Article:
There is a lot to say about my first few weeks in Singapore. There is also a lot to say about my days before flying to Singapore. The experience is something that I will not feel again, probably. It’s a weird mix of being uncomfortable and curious at the same time. Let me walk you through my experience so far!
I started writing this on a United Airlines airplane, slowly realizing that I was heading to a new home with only five recognizable faces for the next six months. Things will be difficult – getting adjusted, learning the language, and figuring out Chinese culture. I did not know what to think, except to think about the faces of my loved ones back home. As I arrived in Shanghai, 14 hours later, I was immediately anxious to see China and my Chinese brothers and sisters.
You would think that a total of 17 hours traveling to Beijing China by plane would be exhausting afterward, but surprisingly … yes, yes it is, ha.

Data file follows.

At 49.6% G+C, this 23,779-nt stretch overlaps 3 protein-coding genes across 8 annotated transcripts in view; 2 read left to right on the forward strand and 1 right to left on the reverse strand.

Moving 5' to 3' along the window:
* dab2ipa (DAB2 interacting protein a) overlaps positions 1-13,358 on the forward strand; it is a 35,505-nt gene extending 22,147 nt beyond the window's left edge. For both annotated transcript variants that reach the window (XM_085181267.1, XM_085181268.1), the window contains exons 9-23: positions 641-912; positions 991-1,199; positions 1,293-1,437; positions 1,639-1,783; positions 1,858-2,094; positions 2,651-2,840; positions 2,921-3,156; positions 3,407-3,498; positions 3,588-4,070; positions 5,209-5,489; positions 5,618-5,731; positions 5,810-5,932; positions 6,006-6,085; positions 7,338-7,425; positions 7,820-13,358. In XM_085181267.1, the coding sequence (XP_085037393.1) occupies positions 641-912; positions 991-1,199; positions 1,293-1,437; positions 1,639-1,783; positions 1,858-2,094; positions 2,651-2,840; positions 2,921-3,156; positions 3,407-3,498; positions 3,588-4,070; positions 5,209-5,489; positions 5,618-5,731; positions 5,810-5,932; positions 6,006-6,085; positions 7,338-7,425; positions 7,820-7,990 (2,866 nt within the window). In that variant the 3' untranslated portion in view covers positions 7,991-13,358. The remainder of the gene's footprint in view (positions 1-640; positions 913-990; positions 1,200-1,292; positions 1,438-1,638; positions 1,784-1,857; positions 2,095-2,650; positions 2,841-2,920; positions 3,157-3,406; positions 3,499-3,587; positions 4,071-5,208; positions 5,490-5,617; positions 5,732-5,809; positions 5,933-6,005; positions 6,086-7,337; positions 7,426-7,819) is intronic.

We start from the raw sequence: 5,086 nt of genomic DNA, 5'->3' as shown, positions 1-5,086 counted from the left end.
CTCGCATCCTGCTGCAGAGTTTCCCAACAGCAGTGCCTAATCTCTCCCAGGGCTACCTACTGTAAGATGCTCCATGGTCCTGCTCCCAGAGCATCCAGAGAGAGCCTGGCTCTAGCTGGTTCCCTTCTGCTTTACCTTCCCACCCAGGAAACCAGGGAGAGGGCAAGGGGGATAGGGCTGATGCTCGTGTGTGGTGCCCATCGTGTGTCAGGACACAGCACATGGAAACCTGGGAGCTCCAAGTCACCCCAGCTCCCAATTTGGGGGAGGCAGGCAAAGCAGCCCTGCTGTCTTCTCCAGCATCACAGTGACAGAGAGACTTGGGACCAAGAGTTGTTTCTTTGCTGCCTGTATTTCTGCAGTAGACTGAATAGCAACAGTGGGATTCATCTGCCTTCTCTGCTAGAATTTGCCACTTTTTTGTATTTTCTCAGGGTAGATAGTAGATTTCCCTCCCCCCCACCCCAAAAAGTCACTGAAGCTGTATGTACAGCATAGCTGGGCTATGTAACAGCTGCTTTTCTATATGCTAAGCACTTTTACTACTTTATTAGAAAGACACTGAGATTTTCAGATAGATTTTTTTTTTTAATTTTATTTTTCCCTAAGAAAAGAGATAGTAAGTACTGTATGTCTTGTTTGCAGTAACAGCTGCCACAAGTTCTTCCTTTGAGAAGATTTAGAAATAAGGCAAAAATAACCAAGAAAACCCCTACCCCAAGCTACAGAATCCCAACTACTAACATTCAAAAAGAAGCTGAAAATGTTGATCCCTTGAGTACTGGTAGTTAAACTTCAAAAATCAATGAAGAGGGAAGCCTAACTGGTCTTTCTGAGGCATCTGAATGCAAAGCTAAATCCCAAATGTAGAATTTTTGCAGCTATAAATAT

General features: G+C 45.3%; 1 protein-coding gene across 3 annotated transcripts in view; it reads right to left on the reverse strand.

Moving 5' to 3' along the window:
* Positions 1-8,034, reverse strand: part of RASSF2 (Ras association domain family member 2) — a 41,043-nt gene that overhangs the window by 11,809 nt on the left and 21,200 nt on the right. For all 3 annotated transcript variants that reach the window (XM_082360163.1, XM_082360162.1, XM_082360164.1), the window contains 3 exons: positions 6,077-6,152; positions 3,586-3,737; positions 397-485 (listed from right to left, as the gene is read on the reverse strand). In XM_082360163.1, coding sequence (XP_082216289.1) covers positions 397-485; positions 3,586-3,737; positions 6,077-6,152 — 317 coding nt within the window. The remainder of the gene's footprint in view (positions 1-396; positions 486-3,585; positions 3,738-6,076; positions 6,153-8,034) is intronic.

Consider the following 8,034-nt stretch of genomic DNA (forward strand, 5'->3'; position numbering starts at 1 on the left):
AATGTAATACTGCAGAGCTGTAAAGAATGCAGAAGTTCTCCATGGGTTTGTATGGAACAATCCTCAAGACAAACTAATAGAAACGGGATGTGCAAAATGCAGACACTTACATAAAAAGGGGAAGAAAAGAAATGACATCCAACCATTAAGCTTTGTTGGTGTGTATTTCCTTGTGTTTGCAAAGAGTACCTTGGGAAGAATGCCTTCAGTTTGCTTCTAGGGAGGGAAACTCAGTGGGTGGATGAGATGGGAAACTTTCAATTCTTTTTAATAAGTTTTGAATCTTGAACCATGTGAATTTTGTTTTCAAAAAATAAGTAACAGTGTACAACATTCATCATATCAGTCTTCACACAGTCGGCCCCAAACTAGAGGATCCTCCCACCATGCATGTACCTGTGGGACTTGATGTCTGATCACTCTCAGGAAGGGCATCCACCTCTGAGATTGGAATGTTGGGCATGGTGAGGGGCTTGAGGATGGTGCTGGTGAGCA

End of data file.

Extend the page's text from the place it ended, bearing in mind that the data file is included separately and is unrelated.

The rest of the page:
I still remember that summer three years ago when a 5-foot-tall teenager took a 12-hour flight and carried two 29-inch bags as she arrived on U.S. soil. I knew this would be a new adventure for me because, before I came to the U.S. from China, I hadn’t traveled so far away from home alone.
Hello everyone! In this week’s vlog, I talk about culture shock in Thailand and a few things I noticed that are different than the culture in the United States. Continue reading “Do You Sell French Fries?”
Culture shock. You’re bound to get it sooner or later while studying abroad. In these past seven weeks I’ve experienced quite a bit of it myself, and so has my friend, Frida.
In this video, Frida and I discuss three main culture shocks: WeChat and blocked websites, taking pictures and staring. But it doesn’t end there! We are constantly being surprised! Continue reading “Culture Shock: Part 1”